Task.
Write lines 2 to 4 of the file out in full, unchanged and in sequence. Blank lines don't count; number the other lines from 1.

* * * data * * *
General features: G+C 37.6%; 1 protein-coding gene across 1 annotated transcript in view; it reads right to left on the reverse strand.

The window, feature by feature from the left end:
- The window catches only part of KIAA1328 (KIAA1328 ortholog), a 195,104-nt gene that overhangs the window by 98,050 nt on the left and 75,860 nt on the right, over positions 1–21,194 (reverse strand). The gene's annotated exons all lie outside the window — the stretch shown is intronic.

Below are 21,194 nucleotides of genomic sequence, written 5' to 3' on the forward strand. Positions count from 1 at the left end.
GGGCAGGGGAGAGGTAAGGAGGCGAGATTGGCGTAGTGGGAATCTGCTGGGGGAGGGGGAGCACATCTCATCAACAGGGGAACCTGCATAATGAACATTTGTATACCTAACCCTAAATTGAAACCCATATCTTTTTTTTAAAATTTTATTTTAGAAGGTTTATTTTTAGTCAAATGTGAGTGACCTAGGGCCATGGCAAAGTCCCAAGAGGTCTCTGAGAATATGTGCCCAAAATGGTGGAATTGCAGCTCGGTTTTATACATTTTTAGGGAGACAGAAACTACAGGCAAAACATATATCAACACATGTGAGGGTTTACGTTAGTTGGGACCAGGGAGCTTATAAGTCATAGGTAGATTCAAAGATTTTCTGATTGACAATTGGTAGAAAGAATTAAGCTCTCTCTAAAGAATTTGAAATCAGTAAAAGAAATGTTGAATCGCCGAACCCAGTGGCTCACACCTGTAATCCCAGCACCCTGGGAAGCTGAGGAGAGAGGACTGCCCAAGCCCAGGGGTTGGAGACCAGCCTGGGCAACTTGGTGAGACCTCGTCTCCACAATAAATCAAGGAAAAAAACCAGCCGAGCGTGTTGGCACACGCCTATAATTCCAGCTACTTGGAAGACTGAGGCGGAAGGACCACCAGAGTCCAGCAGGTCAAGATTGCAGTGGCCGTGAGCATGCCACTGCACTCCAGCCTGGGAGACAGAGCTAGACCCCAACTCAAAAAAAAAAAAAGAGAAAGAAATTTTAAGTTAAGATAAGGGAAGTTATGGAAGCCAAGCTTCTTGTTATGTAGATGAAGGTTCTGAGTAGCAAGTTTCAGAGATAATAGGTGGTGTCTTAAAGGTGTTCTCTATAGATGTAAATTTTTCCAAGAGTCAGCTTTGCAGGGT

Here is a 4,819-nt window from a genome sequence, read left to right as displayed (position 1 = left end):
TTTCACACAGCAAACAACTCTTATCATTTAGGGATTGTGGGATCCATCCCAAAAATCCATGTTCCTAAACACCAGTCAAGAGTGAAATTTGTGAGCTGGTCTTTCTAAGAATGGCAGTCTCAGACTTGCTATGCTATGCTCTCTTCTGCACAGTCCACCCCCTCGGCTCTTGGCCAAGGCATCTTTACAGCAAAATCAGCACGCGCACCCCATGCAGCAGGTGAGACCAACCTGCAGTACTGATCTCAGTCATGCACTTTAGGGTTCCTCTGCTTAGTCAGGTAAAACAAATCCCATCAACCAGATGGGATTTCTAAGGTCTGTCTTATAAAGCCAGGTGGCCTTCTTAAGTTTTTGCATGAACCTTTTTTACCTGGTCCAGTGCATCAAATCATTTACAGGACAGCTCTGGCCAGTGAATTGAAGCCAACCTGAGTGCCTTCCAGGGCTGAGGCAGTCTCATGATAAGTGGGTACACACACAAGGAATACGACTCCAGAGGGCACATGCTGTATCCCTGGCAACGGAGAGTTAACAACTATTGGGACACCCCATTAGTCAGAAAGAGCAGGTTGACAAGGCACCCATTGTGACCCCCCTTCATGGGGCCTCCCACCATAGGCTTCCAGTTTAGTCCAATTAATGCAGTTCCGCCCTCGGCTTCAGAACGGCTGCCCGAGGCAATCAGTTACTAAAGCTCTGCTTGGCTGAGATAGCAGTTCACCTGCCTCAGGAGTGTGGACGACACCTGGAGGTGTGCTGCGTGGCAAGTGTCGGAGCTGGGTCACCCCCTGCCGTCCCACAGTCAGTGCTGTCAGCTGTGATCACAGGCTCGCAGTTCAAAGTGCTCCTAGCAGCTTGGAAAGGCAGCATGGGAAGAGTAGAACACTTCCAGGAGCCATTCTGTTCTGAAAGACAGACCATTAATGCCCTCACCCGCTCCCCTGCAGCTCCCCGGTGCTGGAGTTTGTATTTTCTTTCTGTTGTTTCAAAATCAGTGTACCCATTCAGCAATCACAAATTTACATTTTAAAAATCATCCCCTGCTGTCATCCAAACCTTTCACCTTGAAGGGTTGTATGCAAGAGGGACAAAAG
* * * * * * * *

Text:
The window, feature by feature from the left end:
- The window catches only part of KIAA1328 (KIAA1328 ortholog), a 195,104-nt gene that overhangs the window by 98,050 nt on the left and 75,860 nt on the right, over positions 1–21,194 (reverse strand). The gene's annotated exons all lie outside the window — the stretch shown is intronic.

Below are 21,194 nucleotides of genomic sequence, written 5' to 3' on the forward strand. Positions count from 1 at the left end.